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Nokia receives $1.35 billion grant to further develop graphene

By Shawn Knight
Feb 1, 2013
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  1. Nokia has been awarded a $1.35 billion, 10 year grant from the European Union to further develop graphene for practical applications. The 2D super material is just a single atom thick yet according to the Finnish handset maker, it’s the...

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  2. ikesmasher

    ikesmasher TS Evangelist Posts: 1,966   +389

    What does it mean by 300 times breaking power? compared to a 2d (single layer) atomic bond of steel?

    How expensive is graphene to produce currently?
     
    Nima304 likes this.
  3. havok585

    havok585 TS Enthusiast Posts: 108   +19

    Let the REVOLUTION begin !!
     
  4. Win7Dev

    Win7Dev TS Booster Posts: 375   +43

    Can Intel make processors out of graphene instead of silicon? Forget 22nm, let's go to 1nm processes.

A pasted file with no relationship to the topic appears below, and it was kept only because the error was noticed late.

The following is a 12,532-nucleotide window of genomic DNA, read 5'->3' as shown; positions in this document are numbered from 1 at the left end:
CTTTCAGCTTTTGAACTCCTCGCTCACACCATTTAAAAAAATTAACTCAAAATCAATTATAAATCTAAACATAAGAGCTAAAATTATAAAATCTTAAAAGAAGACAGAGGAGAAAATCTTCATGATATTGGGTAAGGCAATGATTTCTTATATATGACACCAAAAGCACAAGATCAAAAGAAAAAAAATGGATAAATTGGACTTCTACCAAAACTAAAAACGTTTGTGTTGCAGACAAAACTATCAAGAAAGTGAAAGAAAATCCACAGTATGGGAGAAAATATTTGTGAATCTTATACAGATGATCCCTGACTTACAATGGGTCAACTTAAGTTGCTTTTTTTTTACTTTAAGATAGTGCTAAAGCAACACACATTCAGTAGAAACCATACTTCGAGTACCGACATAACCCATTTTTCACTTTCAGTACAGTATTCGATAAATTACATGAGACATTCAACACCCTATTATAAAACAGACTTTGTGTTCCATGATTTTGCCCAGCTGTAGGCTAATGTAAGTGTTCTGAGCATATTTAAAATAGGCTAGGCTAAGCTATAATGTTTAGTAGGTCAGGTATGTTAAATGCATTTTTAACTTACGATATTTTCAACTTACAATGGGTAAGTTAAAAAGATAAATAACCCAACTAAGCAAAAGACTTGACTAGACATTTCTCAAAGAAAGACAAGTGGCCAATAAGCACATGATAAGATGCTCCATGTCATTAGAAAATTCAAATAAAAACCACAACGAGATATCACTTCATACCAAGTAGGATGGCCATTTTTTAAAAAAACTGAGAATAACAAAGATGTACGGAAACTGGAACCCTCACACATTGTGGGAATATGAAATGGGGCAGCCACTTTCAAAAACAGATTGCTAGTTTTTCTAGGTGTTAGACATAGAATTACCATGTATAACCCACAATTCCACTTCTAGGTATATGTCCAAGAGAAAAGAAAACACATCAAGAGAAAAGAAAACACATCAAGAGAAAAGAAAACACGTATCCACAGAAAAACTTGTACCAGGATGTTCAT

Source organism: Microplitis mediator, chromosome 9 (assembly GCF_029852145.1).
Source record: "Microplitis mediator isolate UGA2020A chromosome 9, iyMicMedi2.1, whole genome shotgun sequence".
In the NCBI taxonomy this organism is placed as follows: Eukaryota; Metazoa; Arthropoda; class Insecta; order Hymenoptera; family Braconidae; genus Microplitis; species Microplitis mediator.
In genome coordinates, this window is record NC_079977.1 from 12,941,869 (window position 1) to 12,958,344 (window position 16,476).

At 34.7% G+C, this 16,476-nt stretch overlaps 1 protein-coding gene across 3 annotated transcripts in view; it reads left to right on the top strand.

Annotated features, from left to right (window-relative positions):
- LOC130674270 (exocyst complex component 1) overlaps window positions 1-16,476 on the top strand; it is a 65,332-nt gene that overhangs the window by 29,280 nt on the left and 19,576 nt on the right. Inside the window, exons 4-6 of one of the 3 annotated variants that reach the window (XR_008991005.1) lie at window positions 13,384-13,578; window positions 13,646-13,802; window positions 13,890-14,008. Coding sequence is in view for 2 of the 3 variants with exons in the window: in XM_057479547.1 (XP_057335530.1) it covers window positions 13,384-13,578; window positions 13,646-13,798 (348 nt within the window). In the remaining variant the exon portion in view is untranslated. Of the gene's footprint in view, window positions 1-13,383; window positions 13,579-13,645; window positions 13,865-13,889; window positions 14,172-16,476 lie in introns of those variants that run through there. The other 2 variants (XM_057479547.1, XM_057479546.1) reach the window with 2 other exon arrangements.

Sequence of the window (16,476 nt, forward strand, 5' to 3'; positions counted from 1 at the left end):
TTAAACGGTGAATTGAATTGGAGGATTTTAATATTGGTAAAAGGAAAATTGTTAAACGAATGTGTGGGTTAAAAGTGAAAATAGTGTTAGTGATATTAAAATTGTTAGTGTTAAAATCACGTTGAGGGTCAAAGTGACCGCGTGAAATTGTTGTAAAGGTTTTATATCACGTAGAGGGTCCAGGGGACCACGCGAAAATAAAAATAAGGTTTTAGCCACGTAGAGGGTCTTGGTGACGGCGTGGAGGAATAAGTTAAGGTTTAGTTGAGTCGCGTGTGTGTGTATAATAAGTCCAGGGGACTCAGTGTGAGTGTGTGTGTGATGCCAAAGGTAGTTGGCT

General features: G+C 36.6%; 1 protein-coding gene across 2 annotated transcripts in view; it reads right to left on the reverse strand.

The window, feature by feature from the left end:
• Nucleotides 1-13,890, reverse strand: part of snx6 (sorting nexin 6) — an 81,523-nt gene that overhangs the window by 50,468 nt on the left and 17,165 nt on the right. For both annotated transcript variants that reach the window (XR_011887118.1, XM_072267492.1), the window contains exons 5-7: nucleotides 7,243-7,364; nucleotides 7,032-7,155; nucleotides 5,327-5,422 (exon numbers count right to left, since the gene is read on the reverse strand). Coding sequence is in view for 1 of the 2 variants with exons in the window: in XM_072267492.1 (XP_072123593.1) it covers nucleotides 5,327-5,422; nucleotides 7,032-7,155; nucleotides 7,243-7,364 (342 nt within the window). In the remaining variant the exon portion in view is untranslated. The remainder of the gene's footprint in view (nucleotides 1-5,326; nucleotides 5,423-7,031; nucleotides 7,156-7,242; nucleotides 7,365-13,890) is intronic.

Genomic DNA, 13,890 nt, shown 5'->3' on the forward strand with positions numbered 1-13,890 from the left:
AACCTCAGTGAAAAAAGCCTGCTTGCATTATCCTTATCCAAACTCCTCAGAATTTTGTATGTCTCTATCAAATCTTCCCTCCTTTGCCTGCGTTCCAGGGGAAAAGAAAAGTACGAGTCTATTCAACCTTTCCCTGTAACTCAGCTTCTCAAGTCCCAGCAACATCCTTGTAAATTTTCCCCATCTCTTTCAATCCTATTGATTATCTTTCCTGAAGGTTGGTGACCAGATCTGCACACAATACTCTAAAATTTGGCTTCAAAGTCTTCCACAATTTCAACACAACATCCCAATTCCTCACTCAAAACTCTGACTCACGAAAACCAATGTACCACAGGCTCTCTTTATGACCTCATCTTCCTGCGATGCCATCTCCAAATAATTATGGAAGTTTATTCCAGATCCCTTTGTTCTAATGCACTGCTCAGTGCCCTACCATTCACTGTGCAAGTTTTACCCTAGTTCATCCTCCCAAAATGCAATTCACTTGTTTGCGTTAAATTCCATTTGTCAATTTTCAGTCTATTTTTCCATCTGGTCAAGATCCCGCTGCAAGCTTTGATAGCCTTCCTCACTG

5. Nima304

    Nima304 TS Enthusiast Posts: 306   +37

    I'd also like to know how expensive it is to make.
     
  6. GreenArrow

    GreenArrow TS Rookie

    first graphene is not a semiconductor ( http://en.wikipedia.org/wiki/List_of_semiconductor_materials )
    second assuming that DNA is 2nm wide I don't think that we are going to get to 1nm any time soon
     
  7. GreenArrow

    GreenArrow TS Rookie

    ya I am an ***** sorry don't listen to me
     
  8. Ranger1st

    Ranger1st TS Enthusiast Posts: 273   +77

    Going to assume the non engineer means ' shear ' where he said 'breaking '..
     
  9. Win7Dev

    Win7Dev TS Booster Posts: 375   +43

  10. MilwaukeeMike

    MilwaukeeMike TS Evangelist Posts: 2,156   +737

    This is all well and good, but there's a world of difference between making something in a lab and making it commercially possible. It's not uncommon for the manufacturing of something to be more complicated than discovering the stuff in the first place.

    For example, synthetic diamonds may someday be used to make almost everything. They conduct heat and electricity better than anything else, and are far stronger and lighter than steel. If you read about them, you get the impression it's about as perfect a substance as water. If we could only figure out how to make them faster and cheaper.

    "Graphene will have the same impact as iron and silicon?" Iron and Silicon exist in nature, Graphene needs to be manufactured. Plastic might be a more accurate analogy, but we already dig for oil for other purposes.
     


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